The COVID-19 pandemic has significantly altered how people shop, how much they buy, the trips they take outside their homes, and the number of tele-activities — like work, medicine, and education — that have become commonplace. These changes were rapid and have tremendously impacted the economy, supply chains, and the environment. Two sets of surveys were conducted by researchers at Rensselaer Polytechnic Institute in an effort to quantify and understand these unprecedented shifts — and evaluate the likelihood they may last after the pandemic has ended.

Released: 1-Jul-2020 8:00 AM EDT
School absenteeism has surprising consequences for adults
Ohio State University

Kids who miss a lot of school from kindergarten to eighth grade may suffer unexpected costs as young adults, a new study finds. Researchers found that those who were more regularly absent in these early years of school were less likely to vote and reported more economic difficulties when they were 22-23 years old.

Released: 30-Jun-2020 12:20 PM EDT
Even when women outnumber men, gender bias persists among science undergrads
Colorado State University

Increasing gender diversity has been a long-sought goal across many of the sciences, and interventions and programs to attract more women into fields like physics and math often happen at the undergraduate level.

Newswise: Residents of some cities unwilling to comply with COVID-19 prevention behaviors
Released: 30-Jun-2020 11:45 AM EDT
Residents of some cities unwilling to comply with COVID-19 prevention behaviors
Penn State College of Medicine

Several U.S. cities may be at increased risk of surges in COVID-19 cases as they reopen their economies because their residents are unwilling to follow practices that reduce the spread of the disease, according to Penn State College of Medicine researchers.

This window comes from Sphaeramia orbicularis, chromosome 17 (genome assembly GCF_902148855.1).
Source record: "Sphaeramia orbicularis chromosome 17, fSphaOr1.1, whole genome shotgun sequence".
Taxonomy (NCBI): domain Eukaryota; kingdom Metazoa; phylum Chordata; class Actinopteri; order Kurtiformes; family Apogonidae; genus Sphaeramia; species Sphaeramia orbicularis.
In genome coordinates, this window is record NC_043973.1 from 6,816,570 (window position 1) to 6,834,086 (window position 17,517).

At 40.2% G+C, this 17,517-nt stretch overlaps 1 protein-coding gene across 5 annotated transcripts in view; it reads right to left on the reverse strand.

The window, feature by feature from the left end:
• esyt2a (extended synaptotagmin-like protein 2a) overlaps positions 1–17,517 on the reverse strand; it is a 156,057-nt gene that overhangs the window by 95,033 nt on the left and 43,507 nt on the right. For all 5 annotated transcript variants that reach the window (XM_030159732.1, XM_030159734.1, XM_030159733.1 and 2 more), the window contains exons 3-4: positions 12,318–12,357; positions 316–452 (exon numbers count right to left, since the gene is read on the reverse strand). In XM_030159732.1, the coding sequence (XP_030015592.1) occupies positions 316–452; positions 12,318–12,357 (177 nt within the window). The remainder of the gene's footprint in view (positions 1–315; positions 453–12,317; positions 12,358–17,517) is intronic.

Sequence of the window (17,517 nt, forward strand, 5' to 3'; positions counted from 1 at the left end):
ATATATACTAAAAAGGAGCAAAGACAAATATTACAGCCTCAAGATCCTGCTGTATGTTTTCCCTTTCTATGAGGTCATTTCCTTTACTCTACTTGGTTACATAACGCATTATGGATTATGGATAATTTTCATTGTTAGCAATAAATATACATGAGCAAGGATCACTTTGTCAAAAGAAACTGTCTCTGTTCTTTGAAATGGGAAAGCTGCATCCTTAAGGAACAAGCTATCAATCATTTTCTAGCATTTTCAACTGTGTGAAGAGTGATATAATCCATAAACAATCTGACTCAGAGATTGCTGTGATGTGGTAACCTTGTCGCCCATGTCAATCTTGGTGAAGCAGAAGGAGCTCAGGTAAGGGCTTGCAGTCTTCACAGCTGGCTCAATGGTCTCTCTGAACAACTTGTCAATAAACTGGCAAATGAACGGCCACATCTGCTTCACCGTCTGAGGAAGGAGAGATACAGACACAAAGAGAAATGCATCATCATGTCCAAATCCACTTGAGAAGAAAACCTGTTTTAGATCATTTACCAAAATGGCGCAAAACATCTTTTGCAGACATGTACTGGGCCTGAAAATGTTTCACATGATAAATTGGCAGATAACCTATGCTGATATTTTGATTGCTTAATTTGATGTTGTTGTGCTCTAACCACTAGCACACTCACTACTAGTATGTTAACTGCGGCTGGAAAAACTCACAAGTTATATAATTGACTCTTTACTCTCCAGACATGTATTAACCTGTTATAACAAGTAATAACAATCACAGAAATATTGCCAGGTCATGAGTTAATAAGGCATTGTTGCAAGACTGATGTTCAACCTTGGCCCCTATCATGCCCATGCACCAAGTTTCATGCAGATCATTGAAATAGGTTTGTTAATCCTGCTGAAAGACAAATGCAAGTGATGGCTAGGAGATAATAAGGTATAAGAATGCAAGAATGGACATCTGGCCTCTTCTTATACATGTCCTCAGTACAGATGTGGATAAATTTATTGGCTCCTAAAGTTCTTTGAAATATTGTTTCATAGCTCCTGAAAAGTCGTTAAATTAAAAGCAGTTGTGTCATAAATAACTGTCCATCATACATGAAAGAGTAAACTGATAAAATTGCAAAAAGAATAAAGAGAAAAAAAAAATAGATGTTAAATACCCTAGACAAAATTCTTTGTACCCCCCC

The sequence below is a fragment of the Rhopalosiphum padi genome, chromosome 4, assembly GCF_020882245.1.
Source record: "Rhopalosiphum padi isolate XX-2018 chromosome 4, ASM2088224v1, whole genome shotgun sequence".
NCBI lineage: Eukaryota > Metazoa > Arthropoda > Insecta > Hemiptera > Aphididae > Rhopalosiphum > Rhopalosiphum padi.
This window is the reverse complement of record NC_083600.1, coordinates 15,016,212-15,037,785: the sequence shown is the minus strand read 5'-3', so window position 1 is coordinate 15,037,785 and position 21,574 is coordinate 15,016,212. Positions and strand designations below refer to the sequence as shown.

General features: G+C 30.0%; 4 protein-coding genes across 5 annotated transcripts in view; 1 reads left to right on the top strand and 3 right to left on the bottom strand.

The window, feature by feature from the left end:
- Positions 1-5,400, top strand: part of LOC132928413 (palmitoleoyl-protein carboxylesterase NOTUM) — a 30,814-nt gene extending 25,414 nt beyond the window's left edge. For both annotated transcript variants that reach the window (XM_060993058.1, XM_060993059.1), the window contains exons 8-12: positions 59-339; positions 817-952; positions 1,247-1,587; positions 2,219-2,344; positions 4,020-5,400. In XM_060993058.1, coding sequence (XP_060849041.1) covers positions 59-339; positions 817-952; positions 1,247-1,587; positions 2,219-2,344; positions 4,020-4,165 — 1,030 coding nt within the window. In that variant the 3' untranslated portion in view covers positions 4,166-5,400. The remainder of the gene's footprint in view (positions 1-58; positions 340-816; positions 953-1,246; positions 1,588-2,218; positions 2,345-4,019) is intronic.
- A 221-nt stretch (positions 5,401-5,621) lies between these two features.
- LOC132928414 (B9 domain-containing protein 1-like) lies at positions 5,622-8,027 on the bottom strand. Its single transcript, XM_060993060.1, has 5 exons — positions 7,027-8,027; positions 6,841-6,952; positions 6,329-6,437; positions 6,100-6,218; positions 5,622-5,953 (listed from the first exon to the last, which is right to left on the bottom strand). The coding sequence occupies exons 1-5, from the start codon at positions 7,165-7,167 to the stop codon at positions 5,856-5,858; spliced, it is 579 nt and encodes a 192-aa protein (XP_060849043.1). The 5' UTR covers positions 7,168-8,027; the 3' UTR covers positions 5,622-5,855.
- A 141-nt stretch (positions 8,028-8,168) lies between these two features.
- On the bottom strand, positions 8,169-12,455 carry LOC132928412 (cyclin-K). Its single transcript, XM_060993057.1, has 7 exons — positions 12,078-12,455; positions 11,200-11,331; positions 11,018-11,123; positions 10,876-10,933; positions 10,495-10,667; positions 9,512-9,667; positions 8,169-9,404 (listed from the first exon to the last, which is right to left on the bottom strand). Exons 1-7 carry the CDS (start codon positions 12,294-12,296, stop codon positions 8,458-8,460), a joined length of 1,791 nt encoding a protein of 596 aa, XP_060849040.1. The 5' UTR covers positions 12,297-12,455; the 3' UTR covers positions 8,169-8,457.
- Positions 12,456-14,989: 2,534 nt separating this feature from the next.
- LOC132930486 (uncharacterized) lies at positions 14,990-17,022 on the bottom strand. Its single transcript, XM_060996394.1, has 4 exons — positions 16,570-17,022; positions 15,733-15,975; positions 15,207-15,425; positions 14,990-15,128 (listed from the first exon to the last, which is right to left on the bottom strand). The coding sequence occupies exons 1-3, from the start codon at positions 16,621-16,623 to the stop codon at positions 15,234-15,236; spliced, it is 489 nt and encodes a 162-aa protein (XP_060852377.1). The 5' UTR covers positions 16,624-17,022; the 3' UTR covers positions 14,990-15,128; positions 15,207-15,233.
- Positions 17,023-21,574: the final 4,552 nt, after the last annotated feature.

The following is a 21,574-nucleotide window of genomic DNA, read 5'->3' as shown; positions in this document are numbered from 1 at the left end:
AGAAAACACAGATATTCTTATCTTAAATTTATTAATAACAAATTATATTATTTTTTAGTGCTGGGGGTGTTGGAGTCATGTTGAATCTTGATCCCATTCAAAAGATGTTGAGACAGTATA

Released: 30-Jun-2020 10:35 AM EDT
Nearly half of US youth have been stalked/harassed by partners
Boston University School of Medicine

A new, first-of-its-kind Boston University School of Public Health (BUSPH) study finds that 48% of 12-18-year-olds who have been in a relationship have been stalked or harassed by a partner, and 42% have stalked or harassed a partner.

Released: 30-Jun-2020 10:25 AM EDT
Older adults share fewer memories as they age
University of Arizona

By the time people reach a certain age, they've accumulated enough life experience to have plenty of stories to tell about life "back in their day."

Released: 30-Jun-2020 10:10 AM EDT
Study: New leaders emerge as organizations go to virtual work spaces
Brigham Young University

When work meetings shifted online this spring, some may have noticed new standouts among their colleagues. According to new research, members of virtual teams identify leaders in significantly different ways compared to members of in-person teams.

Released: 30-Jun-2020 10:10 AM EDT
The price of taking a stance: How corporate sociopolitical activism impacts bottom line
University of Arizona

As the political climate in the United States becomes increasingly charged, some businesses are looking to have their voices heard on controversial issues.

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Released: 29-Jun-2020 4:05 PM EDT
Native Amazonians, Americans and monkeys show similar thinking patterns
University of California, Berkeley

Humans and monkeys may not speak the same lingo, but our ways of thinking are a lot more similar than previously thought, according to new research from UC Berkeley, Harvard University and Carnegie Mellon University.

Released: 29-Jun-2020 4:05 PM EDT
Coronavirus: Social distancing accepted when people understand exponential growth
University of Cologne

Researchers from the Social Cognition Center Cologne at the University of Cologne and from the University of Bremen report that participants in three experiments, each involving more than 500 adults in the United States, tended to assume the number of COVID-19 cases grew linearly with time, rather than exponentially.

Newswise: People Feel More Grateful for a ‘Special Favor’ — One Only for Themselves — Than They Do for a Group Benefit
Released: 29-Jun-2020 2:20 PM EDT
People Feel More Grateful for a ‘Special Favor’ — One Only for Themselves — Than They Do for a Group Benefit
Baylor University

People felt less gratitude when they read about receiving a favor along with many other individuals, as opposed to a favor that was only given to themselves, according to a Baylor University study. This is because people tend to think that benefactors who help them as individuals care more about them, specifically, compared to benefactors who help them in a group.

Released: 29-Jun-2020 9:00 AM EDT